The festivities and traditions of the various peoples of One Piece are definitely an interesting topic, one we have not had the pleasure of discussing before. But, with the Wano Country Saga coming to its end, we have decided to tell you a bit about one of the most famous festivals in One Piece, the Fire Festival of Wano Country. This article will reveal what the Fire Festival is and why it is so important to the people of Wano Country.
The Fire Festival is a special annual festivity held in Wano Country’s capital city, the Flower Capital. It is an event held to mourn and honor all the deceased of Wano Country, which is why it has a very symbolic value for the people of Wano. But, after Oden’s death, Kaido and the Shogun decided to repurpose the Festival to become a celebration of the Beast Pirates’ “liberation” of the people of Wano from the tyrannical, evil rule of the Kozuki family, which was a horrible lie and a slap into the face of Wano’s traditions. After their downfall, the festival returned to normal.
The rest of this article will be dedicated to the Fire Festival of Wano Country. You will find out everything there is to know about this specific event why it was so important for the people of Wano Country, and the plot of the series’ major saga. We will present you with the details you need to know and combine them into one wholesome story that you can use as a reference per se. Of course, the article will be full of spoilers as well, so we wanted to warn you beforehand so that you can be careful when approaching it.
The Fire Festival is an extremely important annual event in Wano
The Fire Festival of Wano Country is an annual event to commemorate the dead, in which a large bonfire is lit so that it can also be seen in heaven. On this occasion, the procession of Kurozumi Orochi, consisting of ten thousand men, reached Onigashima to feast with his allies.
A large banquet was organized at the party, which was attended by twenty thousand of Kaido’s subordinates. It was believed that the people of Wano Country regarded Kaido as a myoo, a venerable king of enlightenment who protected the nation and expressed their gratitude to him for saving their homeland from the Kozuki family’s desire to open the borders.
In reality, they were enjoying the one day of Orochi’s absence, hoping that the Nine Red Scabbards would free them from their tyranny. It was the only day of the year they were allowed to drink alcohol.
Now, suppose you just look at this generalized description of what the Fire Festival is. In that case, you might conclude that the Fire Festival is something that the villains who have taken over Wano Country have established and that it is merely a celebration aimed at furthering their goals. This would really make sense from that perspective, as the Fire Festival has remained a part of Wano’s traditions even though Kaido and Orochi crushed all visible signs of opposition. So, why was it retained?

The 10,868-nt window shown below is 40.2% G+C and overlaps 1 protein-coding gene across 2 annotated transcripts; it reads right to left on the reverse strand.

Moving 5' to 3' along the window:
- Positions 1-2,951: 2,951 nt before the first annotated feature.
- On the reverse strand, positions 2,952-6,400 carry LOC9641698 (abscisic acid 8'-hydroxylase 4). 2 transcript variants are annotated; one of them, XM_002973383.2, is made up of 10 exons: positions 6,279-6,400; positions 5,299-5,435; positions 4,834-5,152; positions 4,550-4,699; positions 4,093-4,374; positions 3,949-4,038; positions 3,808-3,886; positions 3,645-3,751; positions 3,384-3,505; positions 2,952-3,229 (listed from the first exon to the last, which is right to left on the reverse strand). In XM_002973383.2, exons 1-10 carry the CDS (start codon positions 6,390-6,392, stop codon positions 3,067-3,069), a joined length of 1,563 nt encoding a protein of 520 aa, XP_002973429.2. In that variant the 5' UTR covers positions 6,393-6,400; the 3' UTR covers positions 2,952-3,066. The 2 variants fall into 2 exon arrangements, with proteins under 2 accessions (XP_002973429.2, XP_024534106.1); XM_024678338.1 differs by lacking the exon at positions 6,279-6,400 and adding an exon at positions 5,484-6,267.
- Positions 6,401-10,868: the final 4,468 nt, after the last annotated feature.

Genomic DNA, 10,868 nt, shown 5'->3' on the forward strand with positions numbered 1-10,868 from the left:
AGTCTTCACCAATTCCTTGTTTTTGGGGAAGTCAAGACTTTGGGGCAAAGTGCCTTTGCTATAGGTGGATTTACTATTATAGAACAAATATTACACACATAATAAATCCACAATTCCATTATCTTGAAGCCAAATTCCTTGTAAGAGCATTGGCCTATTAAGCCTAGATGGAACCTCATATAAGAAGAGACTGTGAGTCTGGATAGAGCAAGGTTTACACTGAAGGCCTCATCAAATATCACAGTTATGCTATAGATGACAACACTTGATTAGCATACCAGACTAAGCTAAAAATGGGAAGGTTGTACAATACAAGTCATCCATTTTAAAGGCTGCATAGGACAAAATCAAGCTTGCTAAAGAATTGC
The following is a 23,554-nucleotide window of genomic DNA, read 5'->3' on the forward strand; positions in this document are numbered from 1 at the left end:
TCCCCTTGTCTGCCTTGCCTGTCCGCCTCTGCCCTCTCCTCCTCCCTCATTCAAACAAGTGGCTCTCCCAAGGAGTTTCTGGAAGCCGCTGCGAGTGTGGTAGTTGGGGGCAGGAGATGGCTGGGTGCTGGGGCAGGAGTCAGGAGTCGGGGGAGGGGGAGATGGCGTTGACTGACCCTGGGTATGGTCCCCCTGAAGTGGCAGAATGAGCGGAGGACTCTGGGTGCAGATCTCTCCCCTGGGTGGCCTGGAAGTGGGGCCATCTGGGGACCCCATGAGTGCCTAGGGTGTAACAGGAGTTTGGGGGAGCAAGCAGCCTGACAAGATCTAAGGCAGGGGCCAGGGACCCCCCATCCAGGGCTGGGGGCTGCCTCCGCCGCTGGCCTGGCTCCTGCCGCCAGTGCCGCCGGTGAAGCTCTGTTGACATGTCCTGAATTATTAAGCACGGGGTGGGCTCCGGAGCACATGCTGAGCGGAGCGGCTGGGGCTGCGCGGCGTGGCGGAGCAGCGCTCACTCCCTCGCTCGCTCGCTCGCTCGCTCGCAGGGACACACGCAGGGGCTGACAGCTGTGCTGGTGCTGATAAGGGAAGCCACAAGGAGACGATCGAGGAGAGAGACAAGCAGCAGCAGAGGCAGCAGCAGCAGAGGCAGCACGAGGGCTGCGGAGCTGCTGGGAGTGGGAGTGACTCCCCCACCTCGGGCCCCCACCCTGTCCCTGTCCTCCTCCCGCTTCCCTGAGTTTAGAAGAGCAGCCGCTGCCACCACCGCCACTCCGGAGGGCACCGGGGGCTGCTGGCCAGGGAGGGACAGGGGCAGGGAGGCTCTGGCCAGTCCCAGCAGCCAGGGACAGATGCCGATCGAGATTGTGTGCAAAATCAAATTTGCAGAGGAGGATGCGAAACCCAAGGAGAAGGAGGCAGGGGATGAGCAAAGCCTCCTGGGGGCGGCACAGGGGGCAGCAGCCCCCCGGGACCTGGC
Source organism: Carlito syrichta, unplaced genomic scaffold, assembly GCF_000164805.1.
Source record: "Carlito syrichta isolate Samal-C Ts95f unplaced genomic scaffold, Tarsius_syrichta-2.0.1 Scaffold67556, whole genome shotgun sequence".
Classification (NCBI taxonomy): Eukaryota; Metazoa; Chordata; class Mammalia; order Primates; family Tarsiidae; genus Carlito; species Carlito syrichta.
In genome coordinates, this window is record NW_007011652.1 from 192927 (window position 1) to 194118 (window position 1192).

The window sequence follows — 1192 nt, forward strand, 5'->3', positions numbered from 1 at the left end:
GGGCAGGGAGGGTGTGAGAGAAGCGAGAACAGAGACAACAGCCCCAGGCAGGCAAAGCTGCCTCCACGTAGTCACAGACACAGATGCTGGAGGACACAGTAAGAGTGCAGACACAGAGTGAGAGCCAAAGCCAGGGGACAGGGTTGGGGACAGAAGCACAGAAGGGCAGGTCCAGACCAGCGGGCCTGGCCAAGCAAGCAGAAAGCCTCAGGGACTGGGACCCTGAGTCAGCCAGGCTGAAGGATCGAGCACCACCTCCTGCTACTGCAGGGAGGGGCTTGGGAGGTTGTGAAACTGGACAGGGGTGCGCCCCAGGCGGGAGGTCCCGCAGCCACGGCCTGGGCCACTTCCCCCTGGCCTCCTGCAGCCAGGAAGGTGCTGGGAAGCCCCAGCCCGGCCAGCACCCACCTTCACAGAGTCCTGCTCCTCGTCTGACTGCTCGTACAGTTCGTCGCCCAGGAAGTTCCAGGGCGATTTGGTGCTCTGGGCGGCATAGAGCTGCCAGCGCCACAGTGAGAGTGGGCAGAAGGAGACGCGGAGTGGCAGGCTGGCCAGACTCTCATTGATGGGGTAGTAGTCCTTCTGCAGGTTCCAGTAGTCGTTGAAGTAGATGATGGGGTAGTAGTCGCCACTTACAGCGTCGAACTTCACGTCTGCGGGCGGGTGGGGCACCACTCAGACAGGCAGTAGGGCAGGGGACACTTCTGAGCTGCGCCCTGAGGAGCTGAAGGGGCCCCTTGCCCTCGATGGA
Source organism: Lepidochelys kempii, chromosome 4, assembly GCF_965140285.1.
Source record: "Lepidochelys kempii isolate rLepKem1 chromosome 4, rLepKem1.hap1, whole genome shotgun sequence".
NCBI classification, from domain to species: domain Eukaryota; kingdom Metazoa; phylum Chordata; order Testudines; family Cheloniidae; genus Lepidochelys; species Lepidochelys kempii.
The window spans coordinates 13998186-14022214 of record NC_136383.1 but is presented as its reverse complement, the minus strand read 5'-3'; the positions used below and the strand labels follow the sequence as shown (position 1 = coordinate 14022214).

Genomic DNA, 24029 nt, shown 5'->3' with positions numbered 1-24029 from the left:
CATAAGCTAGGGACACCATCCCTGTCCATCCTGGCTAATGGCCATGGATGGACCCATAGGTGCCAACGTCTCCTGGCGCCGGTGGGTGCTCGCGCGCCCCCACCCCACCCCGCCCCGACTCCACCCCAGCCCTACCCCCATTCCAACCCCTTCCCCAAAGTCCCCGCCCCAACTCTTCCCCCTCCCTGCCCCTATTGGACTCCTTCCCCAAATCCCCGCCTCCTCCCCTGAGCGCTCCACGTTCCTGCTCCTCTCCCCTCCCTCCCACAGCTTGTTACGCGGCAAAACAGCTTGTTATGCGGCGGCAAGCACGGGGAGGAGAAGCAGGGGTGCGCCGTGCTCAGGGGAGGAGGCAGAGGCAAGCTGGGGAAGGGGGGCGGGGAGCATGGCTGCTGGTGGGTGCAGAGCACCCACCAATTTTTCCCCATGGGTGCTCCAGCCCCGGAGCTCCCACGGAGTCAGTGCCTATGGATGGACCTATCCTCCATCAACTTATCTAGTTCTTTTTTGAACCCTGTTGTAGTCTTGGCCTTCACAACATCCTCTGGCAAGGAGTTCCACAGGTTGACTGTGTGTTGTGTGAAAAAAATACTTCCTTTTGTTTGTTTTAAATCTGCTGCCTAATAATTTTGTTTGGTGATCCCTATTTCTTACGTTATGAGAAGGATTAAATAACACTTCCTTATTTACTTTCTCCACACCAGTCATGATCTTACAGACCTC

Well, this is an easy one, as we can confirm that it was retained in Wano to control the population of Wano Country and allow them at least some illusion of freedom. This was actually a very slick and cunning move, as it left the people of Wano under the impression that not much had changed under Kaido’s rule, which was not true, actually, as the difference between the rule of the Kozuki family and the joint rule of Orochi and Kaido was tremendous.
So, how did this change the Fire Festival, in the first place? We’ve established that it is now a celebration of the “liberation” of Wano, i.e., a completely false celebration that the people use to be happy because Orochi is not present. But what was it in the past?
Well, as we can confirm, in the past, the Fire Festival was a proper festival that the people of Wano Country used to mourn and honor their deceased ones. This makes sense, as such festivals are traditionally present in Japan (and One Piece is a Japanese work), but Oda, naturally, gave it something special and made it into a proper celebration that perfectly fits the world of One Piece.
As stated, the Fire Festival was organized to honor the dead and held in the Flower Capital, the capital city of Wano Country. It was a true festival of light and a proper tradition that made Wano Country a very special place during that time of the year.
Namely, the people of Wano thought that the grander the celebration, i.e., the more they celebrate and the better the mood, the better, as the emotions shown during the Festival could easily reach the departed ones if the celebration is so grand. This is why Sky Ships are commonly present during the Festival, as it is a sign of splendor, as well as large bonfires, whose fires are very high, because the people of Wano think that high flames could reach the heavens, and thus the departed ones, showing them how they are appreciated on earth.
As the Festival would come to its end, the people of Wano would light lanterns in which they would then place their wishes. The lanterns would then be released to the sky, with the people of Wano Country hoping they would reach their dearly departed ones in the heavens and fulfill their wishes.